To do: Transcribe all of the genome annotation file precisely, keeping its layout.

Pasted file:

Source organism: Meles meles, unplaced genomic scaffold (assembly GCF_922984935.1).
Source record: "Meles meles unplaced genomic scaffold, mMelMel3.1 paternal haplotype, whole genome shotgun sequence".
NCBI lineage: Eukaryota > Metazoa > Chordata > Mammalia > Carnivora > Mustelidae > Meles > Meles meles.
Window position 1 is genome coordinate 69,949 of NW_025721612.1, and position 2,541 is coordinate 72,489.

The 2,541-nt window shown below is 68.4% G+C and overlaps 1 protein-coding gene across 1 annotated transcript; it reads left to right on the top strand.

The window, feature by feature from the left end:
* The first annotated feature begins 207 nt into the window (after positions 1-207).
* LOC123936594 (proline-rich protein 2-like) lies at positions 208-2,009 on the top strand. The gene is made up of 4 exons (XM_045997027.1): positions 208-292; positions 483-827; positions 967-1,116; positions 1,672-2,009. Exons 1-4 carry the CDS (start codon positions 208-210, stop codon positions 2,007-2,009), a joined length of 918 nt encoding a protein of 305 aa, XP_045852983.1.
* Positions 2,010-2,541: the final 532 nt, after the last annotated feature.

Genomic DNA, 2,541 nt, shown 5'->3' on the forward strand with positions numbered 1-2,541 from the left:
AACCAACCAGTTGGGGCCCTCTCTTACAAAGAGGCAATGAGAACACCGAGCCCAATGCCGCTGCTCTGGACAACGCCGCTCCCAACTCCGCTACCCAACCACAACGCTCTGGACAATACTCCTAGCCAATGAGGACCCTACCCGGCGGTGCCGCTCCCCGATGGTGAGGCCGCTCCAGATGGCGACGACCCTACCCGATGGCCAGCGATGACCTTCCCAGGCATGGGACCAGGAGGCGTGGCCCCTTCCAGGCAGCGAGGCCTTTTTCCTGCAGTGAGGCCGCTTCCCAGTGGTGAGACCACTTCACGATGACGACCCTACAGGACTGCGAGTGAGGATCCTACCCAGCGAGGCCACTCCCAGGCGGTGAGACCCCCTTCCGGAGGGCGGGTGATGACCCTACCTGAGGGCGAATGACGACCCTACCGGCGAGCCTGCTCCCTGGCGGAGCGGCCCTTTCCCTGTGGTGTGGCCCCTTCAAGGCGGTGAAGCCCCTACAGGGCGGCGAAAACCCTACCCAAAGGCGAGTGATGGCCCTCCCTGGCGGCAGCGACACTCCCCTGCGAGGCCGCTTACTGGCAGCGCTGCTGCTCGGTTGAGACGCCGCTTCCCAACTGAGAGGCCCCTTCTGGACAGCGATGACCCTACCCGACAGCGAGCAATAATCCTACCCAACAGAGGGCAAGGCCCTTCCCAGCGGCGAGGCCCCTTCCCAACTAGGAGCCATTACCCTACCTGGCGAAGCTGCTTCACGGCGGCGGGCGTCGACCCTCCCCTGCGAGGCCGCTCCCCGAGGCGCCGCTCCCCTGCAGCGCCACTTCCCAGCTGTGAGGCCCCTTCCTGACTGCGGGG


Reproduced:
Source organism: Meles meles, unplaced genomic scaffold (assembly GCF_922984935.1).
Source record: "Meles meles unplaced genomic scaffold, mMelMel3.1 paternal haplotype, whole genome shotgun sequence".
NCBI lineage: Eukaryota > Metazoa > Chordata > Mammalia > Carnivora > Mustelidae > Meles > Meles meles.
Window position 1 is genome coordinate 69,949 of NW_025721612.1, and position 2,541 is coordinate 72,489.

The 2,541-nt window shown below is 68.4% G+C and overlaps 1 protein-coding gene across 1 annotated transcript; it reads left to right on the top strand.

The window, feature by feature from the left end:
* The first annotated feature begins 207 nt into the window (after positions 1-207).
* LOC123936594 (proline-rich protein 2-like) lies at positions 208-2,009 on the top strand. The gene is made up of 4 exons (XM_045997027.1): positions 208-292; positions 483-827; positions 967-1,116; positions 1,672-2,009. Exons 1-4 carry the CDS (start codon positions 208-210, stop codon positions 2,007-2,009), a joined length of 918 nt encoding a protein of 305 aa, XP_045852983.1.
* Positions 2,010-2,541: the final 532 nt, after the last annotated feature.

Genomic DNA, 2,541 nt, shown 5'->3' on the forward strand with positions numbered 1-2,541 from the left:
AACCAACCAGTTGGGGCCCTCTCTTACAAAGAGGCAATGAGAACACCGAGCCCAATGCCGCTGCTCTGGACAACGCCGCTCCCAACTCCGCTACCCAACCACAACGCTCTGGACAATACTCCTAGCCAATGAGGACCCTACCCGGCGGTGCCGCTCCCCGATGGTGAGGCCGCTCCAGATGGCGACGACCCTACCCGATGGCCAGCGATGACCTTCCCAGGCATGGGACCAGGAGGCGTGGCCCCTTCCAGGCAGCGAGGCCTTTTTCCTGCAGTGAGGCCGCTTCCCAGTGGTGAGACCACTTCACGATGACGACCCTACAGGACTGCGAGTGAGGATCCTACCCAGCGAGGCCACTCCCAGGCGGTGAGACCCCCTTCCGGAGGGCGGGTGATGACCCTACCTGAGGGCGAATGACGACCCTACCGGCGAGCCTGCTCCCTGGCGGAGCGGCCCTTTCCCTGTGGTGTGGCCCCTTCAAGGCGGTGAAGCCCCTACAGGGCGGCGAAAACCCTACCCAAAGGCGAGTGATGGCCCTCCCTGGCGGCAGCGACACTCCCCTGCGAGGCCGCTTACTGGCAGCGCTGCTGCTCGGTTGAGACGCCGCTTCCCAACTGAGAGGCCCCTTCTGGACAGCGATGACCCTACCCGACAGCGAGCAATAATCCTACCCAACAGAGGGCAAGGCCCTTCCCAGCGGCGAGGCCCCTTCCCAACTAGGAGCCATTACCCTACCTGGCGAAGCTGCTTCACGGCGGCGGGCGTCGACCCTCCCCTGCGAGGCCGCTCCCCGAGGCGCCGCTCCCCTGCAGCGCCACTTCCCAGCTGTGAGGCCCCTTCCTGACTGCGGGG